Turns out employers might not care which university you attended

job interview employers don't mind
Don't just rely on the title of your university to get you a good job or you'll flounder during interviews Source: Shutterstock.

Picking a university is an incredibly complex decision. There are innumerous factors to consider when choosing where to study.

For some, being as close (or far away) as possible to home is important, or the lecturers, the weather, the nightlife of the city. It could be the opportunities on the course that draw you in, the price of housing or a pint of beer.

Or it could be the university’s name and reputation.

Prestigious universities seldom struggle to fill their quotas. Many students apply to institutions like the United Kingdom’s Oxbridge primarily due to their esteemed reputation.

Oxbridge and other universities of high standing promise phenomenal graduate jobs, a cut above the rest. But do employers really care about all that?

We spoke to two professionals working in recruitment who said, more often than not, no.


Personally, where the graduates study doesn’t bother me,” an anonymous recruitment manager from the UK told Study International.

“I care more about the grade and what they feel they have learnt whilst studying,” she continued.

Working alongside studying, “even if part-time or a few hours” is what makes all the difference, she said.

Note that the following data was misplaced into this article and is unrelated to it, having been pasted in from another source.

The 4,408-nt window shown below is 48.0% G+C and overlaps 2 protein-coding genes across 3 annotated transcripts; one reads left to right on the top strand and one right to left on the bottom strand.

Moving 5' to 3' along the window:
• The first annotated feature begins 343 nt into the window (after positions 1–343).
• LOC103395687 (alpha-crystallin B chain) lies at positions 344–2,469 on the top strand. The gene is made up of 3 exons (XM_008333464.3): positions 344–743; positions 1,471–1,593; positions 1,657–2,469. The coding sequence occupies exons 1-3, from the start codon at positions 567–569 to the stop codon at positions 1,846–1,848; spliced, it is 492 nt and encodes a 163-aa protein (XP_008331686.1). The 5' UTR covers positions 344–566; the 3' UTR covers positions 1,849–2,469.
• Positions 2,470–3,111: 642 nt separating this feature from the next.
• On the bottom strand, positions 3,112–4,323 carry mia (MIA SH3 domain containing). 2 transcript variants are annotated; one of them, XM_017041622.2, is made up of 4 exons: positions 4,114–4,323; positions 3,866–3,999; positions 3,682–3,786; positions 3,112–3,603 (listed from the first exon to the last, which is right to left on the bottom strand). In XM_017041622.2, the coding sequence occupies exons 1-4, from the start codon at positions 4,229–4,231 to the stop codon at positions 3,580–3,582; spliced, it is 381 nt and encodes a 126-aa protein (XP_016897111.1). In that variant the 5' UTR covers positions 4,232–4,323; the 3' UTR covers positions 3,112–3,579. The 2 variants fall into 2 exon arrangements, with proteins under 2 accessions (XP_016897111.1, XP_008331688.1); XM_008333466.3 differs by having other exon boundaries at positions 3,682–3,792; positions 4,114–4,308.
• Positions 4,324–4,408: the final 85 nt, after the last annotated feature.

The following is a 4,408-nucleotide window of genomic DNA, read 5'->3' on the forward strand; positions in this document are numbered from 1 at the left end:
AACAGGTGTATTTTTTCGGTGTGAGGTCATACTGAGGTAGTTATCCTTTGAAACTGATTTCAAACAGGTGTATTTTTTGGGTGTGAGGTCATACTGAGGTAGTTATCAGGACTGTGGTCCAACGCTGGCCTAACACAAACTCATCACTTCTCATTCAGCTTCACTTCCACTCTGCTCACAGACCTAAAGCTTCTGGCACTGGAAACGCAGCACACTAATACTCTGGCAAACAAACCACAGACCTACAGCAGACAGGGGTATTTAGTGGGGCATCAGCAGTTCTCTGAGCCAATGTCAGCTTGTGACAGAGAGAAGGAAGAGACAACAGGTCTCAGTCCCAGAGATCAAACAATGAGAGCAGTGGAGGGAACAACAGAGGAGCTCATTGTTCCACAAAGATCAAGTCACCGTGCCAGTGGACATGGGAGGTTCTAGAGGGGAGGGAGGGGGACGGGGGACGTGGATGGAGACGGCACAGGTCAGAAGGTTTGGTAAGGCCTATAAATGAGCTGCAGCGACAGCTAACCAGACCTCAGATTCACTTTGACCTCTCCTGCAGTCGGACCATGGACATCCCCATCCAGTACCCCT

“It shows they understand the importance in gaining experience to support their qualification and are not just relying on the fact they went to a ‘good’ university to get them a job.”

Students’ downfall can often be their reliance on their degree as proof of their capabilities. A degree gifts you with countless skills, on top of knowledge and understanding of your chosen fields.

But employers want well-rounded individuals with other interests alongside their degree. They want those who have done other things with their time other than study, who understand the world outside of the classroom.

Camily David, a Group Talent Acquisition Head in Malaysia, told Study International:

“It depends very much on the kind of position. If it’s more technical roles i.e. engineering, physician, law, aeronautical, then yes. Other than that, especially here in Malaysia, most employers don’t even ask for your degree or certificates.”

David claimed she would estimate 85 percent of employers in Malaysia are uninterested in which university a graduate attended.

“In my 11 years of experience in headhunting and recruitment, not one company has asked me about a candidate’s qualifications,” she said.

Experience and attitude tend to be valued much higher than which university’s name is printed on your degree certificate.

The UK manager said:

“I feel concentrating on where the graduate came from doesn’t necessarily mean they have the right skills or personality to fit into the team or to do the job well.”

“When recruiting for graduates I feel it’s much more important to understand what they are like as a person, whether they have the skills to do the job or can be taught and whether they will fit into the culture and team well.”

So students, make yourselves busy. Follow your passions, expand your knowledge beyond your degree, and consider picking up a part-time job if you have time.

The added knowledge and experience will help you stand out to employers, especially in an increasingly competitive jobs market.

Your degree is likely to be invaluable in the workplace and in your general life. But, most employers care about you, what you have done and what you can bring to their company. And not where you spent your time studying.

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